A direct like-for-like replacement for Sky, regarding a broadcasting partner, seems remote. One potential could be the broadcasters DAZN, who like Sky have installations throughout Europe, such as in Germany, Italy, and Portugal, and have the broadcast rights for Serie A in Italy. However, they may lack the financial strength to solidify a budget of around £35 million. That's not to say that a sponsor couldn't or wouldn't just fall into Brailsford's lap. Rakuten, the Japanese electronics company, was a brand few sports fans had heard of a few years ago, but now they're a recognisable brand because they're on Messi's chest. The far east might be another area for Brailsford and his team to explore, but one wonders if, given the luxury of Sky's yearly wealth, they are set up to start chasing funds at such a late stage.

However, one leading sponsorship insider told Cyclingnews today, "there's always someone who will pay a lot of money just for that level of recognition, but it's really hard to put a business case together that supports the price that Sky was paying. They were doing it for lots of reasons and one of them being a marketing return. The way in which sponsorship in modeled it's hard to justify, unless you're Sky and you're doing it for broader, corporate reasons as well. One of which was James Murdoch's interest."

The transfer market

Another dimension to consider will be how this alters the transfer market for the next six months. The longer Brailsford goes without positive news, the more nervous his riders – especially the ones without a contract for 2020 – will become. Agents and team managers are already talking about strategies and transfer targets, and one WorldTour boss told us last night he already considered Team Sky's roster akin to a shopping list.

"This will completely influence the market," one manager told us.

"Dave says he's confident that he'll find a sponsor but if in two weeks there's no news and there's still nothing by the end of January then nothing will happen. The team will be over."

There will undoubtedly be a level of good faith shown by most of the Team Sky riders towards Brailsford. It's a successful team that has provided stability and high salaries since their inception but once again time is critical. A WorldTour boss with a budget half that of Team Sky gave Brailsford until June before he envisioned that pre-contractual agreements would happen with the likes of Thomas and co.

If Team Sky riders do flood the market, it's only bad news for the likes of Vincenzo Nibali and Nairo Quintana – two of the leading Grand Tour contenders out of contract at the end of 2019. If Froome, Thomas and Bernal are locked into Team Sky, then a rider of Nibali's value remains intact, but if the Sky riders are available for hire, then the Italian's position is only weakened by a flurry of similar riders on the market.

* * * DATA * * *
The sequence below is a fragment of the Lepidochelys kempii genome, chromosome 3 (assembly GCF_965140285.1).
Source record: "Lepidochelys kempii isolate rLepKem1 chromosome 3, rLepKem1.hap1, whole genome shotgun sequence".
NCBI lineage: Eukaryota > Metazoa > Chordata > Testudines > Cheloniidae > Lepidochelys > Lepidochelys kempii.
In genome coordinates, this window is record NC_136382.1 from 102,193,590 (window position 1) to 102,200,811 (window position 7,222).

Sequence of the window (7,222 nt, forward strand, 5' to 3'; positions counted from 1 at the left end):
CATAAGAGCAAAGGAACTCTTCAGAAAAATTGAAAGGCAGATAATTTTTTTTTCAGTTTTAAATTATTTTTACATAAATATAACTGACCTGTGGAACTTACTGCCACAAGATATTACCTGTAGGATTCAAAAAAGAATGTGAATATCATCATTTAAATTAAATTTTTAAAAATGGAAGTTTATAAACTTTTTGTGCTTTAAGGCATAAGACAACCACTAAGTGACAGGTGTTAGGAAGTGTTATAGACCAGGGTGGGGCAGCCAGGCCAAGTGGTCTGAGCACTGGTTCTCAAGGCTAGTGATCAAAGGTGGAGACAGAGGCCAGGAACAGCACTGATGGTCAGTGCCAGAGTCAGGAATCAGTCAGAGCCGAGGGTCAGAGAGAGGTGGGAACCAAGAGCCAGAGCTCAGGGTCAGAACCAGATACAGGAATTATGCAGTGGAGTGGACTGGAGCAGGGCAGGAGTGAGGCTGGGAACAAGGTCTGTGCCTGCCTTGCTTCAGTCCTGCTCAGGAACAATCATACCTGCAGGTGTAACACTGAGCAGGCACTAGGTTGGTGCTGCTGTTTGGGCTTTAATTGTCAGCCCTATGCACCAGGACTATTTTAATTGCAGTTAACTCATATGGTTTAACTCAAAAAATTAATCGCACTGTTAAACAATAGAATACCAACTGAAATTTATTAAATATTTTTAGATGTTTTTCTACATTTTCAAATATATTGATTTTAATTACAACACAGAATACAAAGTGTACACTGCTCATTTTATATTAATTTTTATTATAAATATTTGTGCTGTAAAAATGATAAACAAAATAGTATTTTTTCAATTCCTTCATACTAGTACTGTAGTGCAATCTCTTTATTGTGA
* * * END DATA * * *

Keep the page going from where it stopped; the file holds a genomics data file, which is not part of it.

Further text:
Of course, there's the question over who could afford Thomas and Froome, but spread across 17 other WorldTour teams – and not to mention the desperate scramble for WorldTour points by the Pro Continental teams looking to move up – there should be no shortage of suitors.

There are also several WorldTour teams with the financial clout to take chunks out of Team Sky's roster. If the UAE Team Emirates squad lose patience in Fabio Aru, for example, then they certainly have the resources to pick up Froome, Bernal and two strong domestiques at roughly €1 million a piece for the latter. Bahrain-Merida too might end up counting their lucky stars that Nibali hasn't yet signed a contract extension given that they may wish to sign up a younger model from Team Sky.

"The prices for most Team Sky riders will stay the same because everyone will want one," one agent told Cyclingnews.

"Everyone from the organisation will find employment, from the mechanics to the bus driver and the cook. The one rider who might find his value drop is Thomas, who signed a significantly improved deal after winning the Tour de France, with Team Sky willing to pay the Welshman handsomely. Would he find the same value 12 months on, and on a non-British team? I'm not so sure."

Results-wise, this is the best team ever in modern cycling, so in one aspect the search for a sponsorship is now the ultimate test facing not just Brailsford but professional cycling. If a company out there wants the best possible guarantee of winning the world's biggest bike race, then the solution is to buy Team Sky. If there's no interest in that, then cycling is in trouble.

It was telling, however, that within Brailsford's vast network and Murdoch's stratosphere, that not one brand could take the reins immediately at Team Sky.

The bigger picture is that, once again, one of cycling's marquee teams finds itself under pressure to secure its stability and future. Highroad, Tinkoff, and BMC racing; the sport has been here before, and virtually every chapter ended the same. BMC were only rescued through a late merger, and can only be seen as a case of late-survival rather than a genuinely positive outcome. And Team Sky are not BMC – they are the team. If Brailsford walks away, if the team fail to land a sponsor then the questions over cycling's economic model will only grow louder.